Report on controversies 'shows university failed in how it treated its staff'
The recently appointed president of the University of Limerick (UL) has expressed concern about the way the university "treated some of its people in the past".
Dr Des Fitzgerald said a new report into a string of controversies at the college cast light on occasions in the past where UL fell short in its duty of care as an employer.
He was commenting on the findings of the review by Dr Richard Thorn, president emeritus of the Institute of Technology, Sligo, who was appointed six months ago to investigate certain matters and allegations.
Dr Thorn's report is critical of college management's use of severance payments, worth €1.7m, and its handling of staff issues.
A total of eight severance packages agreed between 2007 and 2015 came under scrutiny in the review carried out for the Higher Education Authority (HEA) and the Department of Education.
In five of the cases, individuals were under investigation for what was deemed to be gross misconduct under a section of the Universities Act, but the review found that the application of the particular clause was "overly severe". At least some cases could have been dealt with differently, it stated.
According to the review, a common theme across the five cases was individuals felt under pressure to agree an exit deal.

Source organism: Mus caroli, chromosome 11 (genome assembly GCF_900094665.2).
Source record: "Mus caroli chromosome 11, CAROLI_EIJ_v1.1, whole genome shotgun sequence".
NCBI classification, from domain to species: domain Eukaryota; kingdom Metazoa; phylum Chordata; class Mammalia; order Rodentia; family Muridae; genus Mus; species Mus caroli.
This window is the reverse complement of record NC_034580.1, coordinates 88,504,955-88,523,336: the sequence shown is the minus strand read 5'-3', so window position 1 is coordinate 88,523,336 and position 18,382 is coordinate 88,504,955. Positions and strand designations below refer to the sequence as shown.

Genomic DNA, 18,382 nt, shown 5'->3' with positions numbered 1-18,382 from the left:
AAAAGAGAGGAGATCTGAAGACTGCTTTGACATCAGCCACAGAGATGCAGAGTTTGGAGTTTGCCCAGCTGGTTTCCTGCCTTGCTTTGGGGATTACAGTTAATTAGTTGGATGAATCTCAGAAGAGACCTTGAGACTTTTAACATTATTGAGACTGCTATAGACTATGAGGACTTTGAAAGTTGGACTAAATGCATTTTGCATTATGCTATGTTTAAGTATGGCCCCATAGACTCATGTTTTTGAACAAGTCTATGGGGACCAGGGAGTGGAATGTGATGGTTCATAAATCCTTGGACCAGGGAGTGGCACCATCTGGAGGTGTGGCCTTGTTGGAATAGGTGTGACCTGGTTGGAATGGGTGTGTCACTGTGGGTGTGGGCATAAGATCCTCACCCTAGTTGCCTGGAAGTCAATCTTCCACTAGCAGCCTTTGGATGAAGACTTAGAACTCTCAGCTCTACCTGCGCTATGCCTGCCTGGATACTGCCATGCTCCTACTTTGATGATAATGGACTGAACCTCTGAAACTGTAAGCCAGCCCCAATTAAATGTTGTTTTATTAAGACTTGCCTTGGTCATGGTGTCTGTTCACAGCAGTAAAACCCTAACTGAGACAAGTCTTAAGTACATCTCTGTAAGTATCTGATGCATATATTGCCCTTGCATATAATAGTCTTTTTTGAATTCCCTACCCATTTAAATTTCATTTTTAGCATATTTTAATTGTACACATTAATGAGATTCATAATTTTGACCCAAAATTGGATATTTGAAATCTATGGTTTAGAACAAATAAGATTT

The review found the severance packages breached public pay guidelines, the Department of Education was not told about them and they were not approved by the university's governing authority.
Former UL president Professor Don Barry confirmed to the review that the decision to enter into the agreements was an executive one.
"The review finds that management of the severances (and the events leading to them) and the communication of their facts to relevant stakeholders, was confusing," the report stated.
It called on the university to prepare an account of all severances agreed and circumstances surrounding them, within a month.
The severance package issue is one of a number of matters dealt with in the report, commissioned following a series of controversies over the unsanctioned severance payments, expenses and governance.
Some issues raised by whistleblowers had already been investigated while other matters emerged in a report by the State spending watchdog, the Comptroller and Auditor General, and were discussed at the Oireachtas' Public Accounts Committee.
In 2016, the Department of Education had sought the co-operation of the university for a full review of the allegations made, but that was not forthcoming.
Prof Fitzgerald said UL would act swiftly in response to the report and he hoped outstanding issues could be resolved.
Higher Education Minister Mary Mitchell O'Connor said the report was one of a number of actions being taken by the department and the HEA to strengthen governance arrangements in higher education.